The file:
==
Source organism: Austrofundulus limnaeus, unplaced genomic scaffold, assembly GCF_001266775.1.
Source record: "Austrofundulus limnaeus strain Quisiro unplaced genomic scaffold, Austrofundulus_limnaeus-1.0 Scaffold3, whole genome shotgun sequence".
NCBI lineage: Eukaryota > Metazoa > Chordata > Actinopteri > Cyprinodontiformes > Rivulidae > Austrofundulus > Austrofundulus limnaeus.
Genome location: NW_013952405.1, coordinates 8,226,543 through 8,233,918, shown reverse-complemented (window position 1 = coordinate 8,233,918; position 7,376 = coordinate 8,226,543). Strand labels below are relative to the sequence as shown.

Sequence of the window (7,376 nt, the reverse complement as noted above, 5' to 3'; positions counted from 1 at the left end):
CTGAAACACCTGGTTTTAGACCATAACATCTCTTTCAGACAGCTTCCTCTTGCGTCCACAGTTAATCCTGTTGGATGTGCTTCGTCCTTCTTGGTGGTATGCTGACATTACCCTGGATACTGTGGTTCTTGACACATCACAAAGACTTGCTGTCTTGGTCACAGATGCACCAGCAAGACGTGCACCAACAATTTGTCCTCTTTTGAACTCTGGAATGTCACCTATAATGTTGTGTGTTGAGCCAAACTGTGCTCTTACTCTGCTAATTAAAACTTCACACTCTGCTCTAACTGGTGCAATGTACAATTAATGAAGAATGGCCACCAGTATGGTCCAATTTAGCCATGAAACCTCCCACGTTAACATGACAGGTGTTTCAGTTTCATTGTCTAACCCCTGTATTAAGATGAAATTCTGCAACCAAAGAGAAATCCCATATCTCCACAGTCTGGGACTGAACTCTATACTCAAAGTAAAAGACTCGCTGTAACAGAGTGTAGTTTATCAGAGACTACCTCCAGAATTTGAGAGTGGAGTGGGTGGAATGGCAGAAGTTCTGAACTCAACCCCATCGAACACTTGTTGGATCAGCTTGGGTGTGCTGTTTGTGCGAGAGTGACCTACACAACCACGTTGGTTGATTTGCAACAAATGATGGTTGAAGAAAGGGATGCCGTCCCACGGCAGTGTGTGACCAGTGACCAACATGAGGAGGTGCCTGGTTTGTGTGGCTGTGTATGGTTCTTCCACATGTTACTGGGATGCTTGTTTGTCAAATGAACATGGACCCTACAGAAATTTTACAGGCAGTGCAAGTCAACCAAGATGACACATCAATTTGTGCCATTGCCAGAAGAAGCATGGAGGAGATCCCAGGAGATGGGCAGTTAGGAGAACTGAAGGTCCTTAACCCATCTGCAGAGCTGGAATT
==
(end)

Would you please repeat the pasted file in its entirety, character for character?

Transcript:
Source organism: Austrofundulus limnaeus, unplaced genomic scaffold, assembly GCF_001266775.1.
Source record: "Austrofundulus limnaeus strain Quisiro unplaced genomic scaffold, Austrofundulus_limnaeus-1.0 Scaffold3, whole genome shotgun sequence".
NCBI lineage: Eukaryota > Metazoa > Chordata > Actinopteri > Cyprinodontiformes > Rivulidae > Austrofundulus > Austrofundulus limnaeus.
Genome location: NW_013952405.1, coordinates 8,226,543 through 8,233,918, shown reverse-complemented (window position 1 = coordinate 8,233,918; position 7,376 = coordinate 8,226,543). Strand labels below are relative to the sequence as shown.

Sequence of the window (7,376 nt, the reverse complement as noted above, 5' to 3'; positions counted from 1 at the left end):
CTGAAACACCTGGTTTTAGACCATAACATCTCTTTCAGACAGCTTCCTCTTGCGTCCACAGTTAATCCTGTTGGATGTGCTTCGTCCTTCTTGGTGGTATGCTGACATTACCCTGGATACTGTGGTTCTTGACACATCACAAAGACTTGCTGTCTTGGTCACAGATGCACCAGCAAGACGTGCACCAACAATTTGTCCTCTTTTGAACTCTGGAATGTCACCTATAATGTTGTGTGTTGAGCCAAACTGTGCTCTTACTCTGCTAATTAAAACTTCACACTCTGCTCTAACTGGTGCAATGTACAATTAATGAAGAATGGCCACCAGTATGGTCCAATTTAGCCATGAAACCTCCCACGTTAACATGACAGGTGTTTCAGTTTCATTGTCTAACCCCTGTATTAAGATGAAATTCTGCAACCAAAGAGAAATCCCATATCTCCACAGTCTGGGACTGAACTCTATACTCAAAGTAAAAGACTCGCTGTAACAGAGTGTAGTTTATCAGAGACTACCTCCAGAATTTGAGAGTGGAGTGGGTGGAATGGCAGAAGTTCTGAACTCAACCCCATCGAACACTTGTTGGATCAGCTTGGGTGTGCTGTTTGTGCGAGAGTGACCTACACAACCACGTTGGTTGATTTGCAACAAATGATGGTTGAAGAAAGGGATGCCGTCCCACGGCAGTGTGTGACCAGTGACCAACATGAGGAGGTGCCTGGTTTGTGTGGCTGTGTATGGTTCTTCCACATGTTACTGGGATGCTTGTTTGTCAAATGAACATGGACCCTACAGAAATTTTACAGGCAGTGCAAGTCAACCAAGATGACACATCAATTTGTGCCATTGCCAGAAGAAGCATGGAGGAGATCCCAGGAGATGGGCAGTTAGGAGAACTGAAGGTCCTTAACCCATCTGCAGAGCTGGAATT